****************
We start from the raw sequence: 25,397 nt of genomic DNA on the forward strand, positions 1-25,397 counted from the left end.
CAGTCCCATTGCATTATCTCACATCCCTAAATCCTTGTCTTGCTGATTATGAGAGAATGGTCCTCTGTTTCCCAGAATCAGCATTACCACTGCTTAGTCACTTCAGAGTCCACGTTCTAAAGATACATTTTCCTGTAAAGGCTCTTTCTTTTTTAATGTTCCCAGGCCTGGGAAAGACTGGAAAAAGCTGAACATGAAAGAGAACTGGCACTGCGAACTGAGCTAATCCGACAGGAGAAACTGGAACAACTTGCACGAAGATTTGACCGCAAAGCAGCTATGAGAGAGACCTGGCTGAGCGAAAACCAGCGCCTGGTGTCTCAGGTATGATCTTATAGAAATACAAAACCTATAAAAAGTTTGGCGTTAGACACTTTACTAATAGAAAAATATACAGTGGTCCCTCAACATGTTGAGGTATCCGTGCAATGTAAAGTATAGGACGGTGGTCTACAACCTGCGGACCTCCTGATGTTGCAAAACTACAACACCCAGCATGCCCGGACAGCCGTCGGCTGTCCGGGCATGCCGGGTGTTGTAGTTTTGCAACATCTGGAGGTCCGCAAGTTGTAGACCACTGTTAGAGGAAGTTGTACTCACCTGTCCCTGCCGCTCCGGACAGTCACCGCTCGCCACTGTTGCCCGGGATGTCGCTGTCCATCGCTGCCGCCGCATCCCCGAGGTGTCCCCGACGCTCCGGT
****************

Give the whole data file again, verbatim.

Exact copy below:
We start from the raw sequence: 25,397 nt of genomic DNA on the forward strand, positions 1-25,397 counted from the left end.
CAGTCCCATTGCATTATCTCACATCCCTAAATCCTTGTCTTGCTGATTATGAGAGAATGGTCCTCTGTTTCCCAGAATCAGCATTACCACTGCTTAGTCACTTCAGAGTCCACGTTCTAAAGATACATTTTCCTGTAAAGGCTCTTTCTTTTTTAATGTTCCCAGGCCTGGGAAAGACTGGAAAAAGCTGAACATGAAAGAGAACTGGCACTGCGAACTGAGCTAATCCGACAGGAGAAACTGGAACAACTTGCACGAAGATTTGACCGCAAAGCAGCTATGAGAGAGACCTGGCTGAGCGAAAACCAGCGCCTGGTGTCTCAGGTATGATCTTATAGAAATACAAAACCTATAAAAAGTTTGGCGTTAGACACTTTACTAATAGAAAAATATACAGTGGTCCCTCAACATGTTGAGGTATCCGTGCAATGTAAAGTATAGGACGGTGGTCTACAACCTGCGGACCTCCTGATGTTGCAAAACTACAACACCCAGCATGCCCGGACAGCCGTCGGCTGTCCGGGCATGCCGGGTGTTGTAGTTTTGCAACATCTGGAGGTCCGCAAGTTGTAGACCACTGTTAGAGGAAGTTGTACTCACCTGTCCCTGCCGCTCCGGACAGTCACCGCTCGCCACTGTTGCCCGGGATGTCGCTGTCCATCGCTGCCGCCGCATCCCCGAGGTGTCCCCGACGCTCCGGT